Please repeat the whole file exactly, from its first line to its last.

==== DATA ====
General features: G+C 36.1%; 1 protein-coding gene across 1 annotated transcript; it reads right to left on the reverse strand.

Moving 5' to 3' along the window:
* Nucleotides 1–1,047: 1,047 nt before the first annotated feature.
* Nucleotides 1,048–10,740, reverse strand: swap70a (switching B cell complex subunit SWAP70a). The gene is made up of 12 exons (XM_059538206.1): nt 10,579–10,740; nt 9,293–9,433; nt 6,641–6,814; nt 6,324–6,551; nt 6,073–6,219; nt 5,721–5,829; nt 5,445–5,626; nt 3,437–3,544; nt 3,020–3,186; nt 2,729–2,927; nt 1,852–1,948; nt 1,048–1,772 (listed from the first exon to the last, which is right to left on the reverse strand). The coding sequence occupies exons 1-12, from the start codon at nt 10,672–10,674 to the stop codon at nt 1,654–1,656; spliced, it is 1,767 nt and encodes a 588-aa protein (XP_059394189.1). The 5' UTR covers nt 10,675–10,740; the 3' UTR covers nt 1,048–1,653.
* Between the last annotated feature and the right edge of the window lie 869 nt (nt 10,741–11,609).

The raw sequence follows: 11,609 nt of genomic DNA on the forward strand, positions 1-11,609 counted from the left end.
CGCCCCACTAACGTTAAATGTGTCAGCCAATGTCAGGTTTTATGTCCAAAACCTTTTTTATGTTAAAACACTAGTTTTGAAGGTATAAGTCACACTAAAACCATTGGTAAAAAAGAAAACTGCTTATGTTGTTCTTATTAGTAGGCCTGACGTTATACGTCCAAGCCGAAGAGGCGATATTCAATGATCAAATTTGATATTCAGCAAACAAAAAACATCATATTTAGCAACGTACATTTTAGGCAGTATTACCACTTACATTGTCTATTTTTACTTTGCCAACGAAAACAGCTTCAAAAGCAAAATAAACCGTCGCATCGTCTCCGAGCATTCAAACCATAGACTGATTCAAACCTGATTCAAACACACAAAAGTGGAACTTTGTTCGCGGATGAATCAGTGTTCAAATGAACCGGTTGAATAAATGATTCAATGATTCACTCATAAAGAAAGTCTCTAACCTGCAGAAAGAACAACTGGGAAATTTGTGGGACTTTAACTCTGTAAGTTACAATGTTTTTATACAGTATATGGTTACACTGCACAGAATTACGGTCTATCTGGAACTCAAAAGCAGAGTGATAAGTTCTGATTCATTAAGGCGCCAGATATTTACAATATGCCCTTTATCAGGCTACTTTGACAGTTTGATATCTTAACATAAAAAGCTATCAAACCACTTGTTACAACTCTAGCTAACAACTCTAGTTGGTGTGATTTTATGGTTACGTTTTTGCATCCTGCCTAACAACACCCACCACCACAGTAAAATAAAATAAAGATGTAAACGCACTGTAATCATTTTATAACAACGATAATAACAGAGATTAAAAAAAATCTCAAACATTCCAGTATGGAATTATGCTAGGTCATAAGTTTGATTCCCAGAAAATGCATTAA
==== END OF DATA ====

General features: G+C 36.1%; 1 protein-coding gene across 1 annotated transcript; it reads right to left on the reverse strand.

Moving 5' to 3' along the window:
* Nucleotides 1–1,047: 1,047 nt before the first annotated feature.
* Nucleotides 1,048–10,740, reverse strand: swap70a (switching B cell complex subunit SWAP70a). The gene is made up of 12 exons (XM_059538206.1): nt 10,579–10,740; nt 9,293–9,433; nt 6,641–6,814; nt 6,324–6,551; nt 6,073–6,219; nt 5,721–5,829; nt 5,445–5,626; nt 3,437–3,544; nt 3,020–3,186; nt 2,729–2,927; nt 1,852–1,948; nt 1,048–1,772 (listed from the first exon to the last, which is right to left on the reverse strand). The coding sequence occupies exons 1-12, from the start codon at nt 10,672–10,674 to the stop codon at nt 1,654–1,656; spliced, it is 1,767 nt and encodes a 588-aa protein (XP_059394189.1). The 5' UTR covers nt 10,675–10,740; the 3' UTR covers nt 1,048–1,653.
* Between the last annotated feature and the right edge of the window lie 869 nt (nt 10,741–11,609).

The raw sequence follows: 11,609 nt of genomic DNA on the forward strand, positions 1-11,609 counted from the left end.
CGCCCCACTAACGTTAAATGTGTCAGCCAATGTCAGGTTTTATGTCCAAAACCTTTTTTATGTTAAAACACTAGTTTTGAAGGTATAAGTCACACTAAAACCATTGGTAAAAAAGAAAACTGCTTATGTTGTTCTTATTAGTAGGCCTGACGTTATACGTCCAAGCCGAAGAGGCGATATTCAATGATCAAATTTGATATTCAGCAAACAAAAAACATCATATTTAGCAACGTACATTTTAGGCAGTATTACCACTTACATTGTCTATTTTTACTTTGCCAACGAAAACAGCTTCAAAAGCAAAATAAACCGTCGCATCGTCTCCGAGCATTCAAACCATAGACTGATTCAAACCTGATTCAAACACACAAAAGTGGAACTTTGTTCGCGGATGAATCAGTGTTCAAATGAACCGGTTGAATAAATGATTCAATGATTCACTCATAAAGAAAGTCTCTAACCTGCAGAAAGAACAACTGGGAAATTTGTGGGACTTTAACTCTGTAAGTTACAATGTTTTTATACAGTATATGGTTACACTGCACAGAATTACGGTCTATCTGGAACTCAAAAGCAGAGTGATAAGTTCTGATTCATTAAGGCGCCAGATATTTACAATATGCCCTTTATCAGGCTACTTTGACAGTTTGATATCTTAACATAAAAAGCTATCAAACCACTTGTTACAACTCTAGCTAACAACTCTAGTTGGTGTGATTTTATGGTTACGTTTTTGCATCCTGCCTAACAACACCCACCACCACAGTAAAATAAAATAAAGATGTAAACGCACTGTAATCATTTTATAACAACGATAATAACAGAGATTAAAAAAAATCTCAAACATTCCAGTATGGAATTATGCTAGGTCATAAGTTTGATTCCCAGAAAATGCATTAA